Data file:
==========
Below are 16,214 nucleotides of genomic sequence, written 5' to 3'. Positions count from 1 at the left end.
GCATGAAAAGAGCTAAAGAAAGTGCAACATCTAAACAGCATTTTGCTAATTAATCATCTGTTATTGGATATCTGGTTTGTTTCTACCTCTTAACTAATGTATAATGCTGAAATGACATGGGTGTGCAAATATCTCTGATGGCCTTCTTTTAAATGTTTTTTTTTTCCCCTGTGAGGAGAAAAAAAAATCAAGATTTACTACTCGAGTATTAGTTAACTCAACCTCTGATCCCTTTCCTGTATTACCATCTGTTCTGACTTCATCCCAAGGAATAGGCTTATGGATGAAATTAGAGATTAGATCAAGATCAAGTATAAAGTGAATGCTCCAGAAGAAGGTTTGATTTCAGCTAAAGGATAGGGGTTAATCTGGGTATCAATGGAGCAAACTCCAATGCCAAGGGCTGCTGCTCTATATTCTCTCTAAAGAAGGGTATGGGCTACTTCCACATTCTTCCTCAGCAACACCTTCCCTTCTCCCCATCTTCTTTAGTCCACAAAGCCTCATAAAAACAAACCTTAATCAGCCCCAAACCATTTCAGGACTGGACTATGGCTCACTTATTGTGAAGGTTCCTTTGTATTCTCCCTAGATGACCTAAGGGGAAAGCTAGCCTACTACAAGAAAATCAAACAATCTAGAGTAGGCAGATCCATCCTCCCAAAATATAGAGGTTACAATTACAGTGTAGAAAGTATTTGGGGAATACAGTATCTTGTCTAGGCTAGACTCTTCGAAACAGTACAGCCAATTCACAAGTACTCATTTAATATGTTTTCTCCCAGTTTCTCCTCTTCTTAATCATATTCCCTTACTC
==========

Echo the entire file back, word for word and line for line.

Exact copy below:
Below are 16,214 nucleotides of genomic sequence, written 5' to 3'. Positions count from 1 at the left end.
GCATGAAAAGAGCTAAAGAAAGTGCAACATCTAAACAGCATTTTGCTAATTAATCATCTGTTATTGGATATCTGGTTTGTTTCTACCTCTTAACTAATGTATAATGCTGAAATGACATGGGTGTGCAAATATCTCTGATGGCCTTCTTTTAAATGTTTTTTTTTTCCCCTGTGAGGAGAAAAAAAAATCAAGATTTACTACTCGAGTATTAGTTAACTCAACCTCTGATCCCTTTCCTGTATTACCATCTGTTCTGACTTCATCCCAAGGAATAGGCTTATGGATGAAATTAGAGATTAGATCAAGATCAAGTATAAAGTGAATGCTCCAGAAGAAGGTTTGATTTCAGCTAAAGGATAGGGGTTAATCTGGGTATCAATGGAGCAAACTCCAATGCCAAGGGCTGCTGCTCTATATTCTCTCTAAAGAAGGGTATGGGCTACTTCCACATTCTTCCTCAGCAACACCTTCCCTTCTCCCCATCTTCTTTAGTCCACAAAGCCTCATAAAAACAAACCTTAATCAGCCCCAAACCATTTCAGGACTGGACTATGGCTCACTTATTGTGAAGGTTCCTTTGTATTCTCCCTAGATGACCTAAGGGGAAAGCTAGCCTACTACAAGAAAATCAAACAATCTAGAGTAGGCAGATCCATCCTCCCAAAATATAGAGGTTACAATTACAGTGTAGAAAGTATTTGGGGAATACAGTATCTTGTCTAGGCTAGACTCTTCGAAACAGTACAGCCAATTCACAAGTACTCATTTAATATGTTTTCTCCCAGTTTCTCCTCTTCTTAATCATATTCCCTTACTC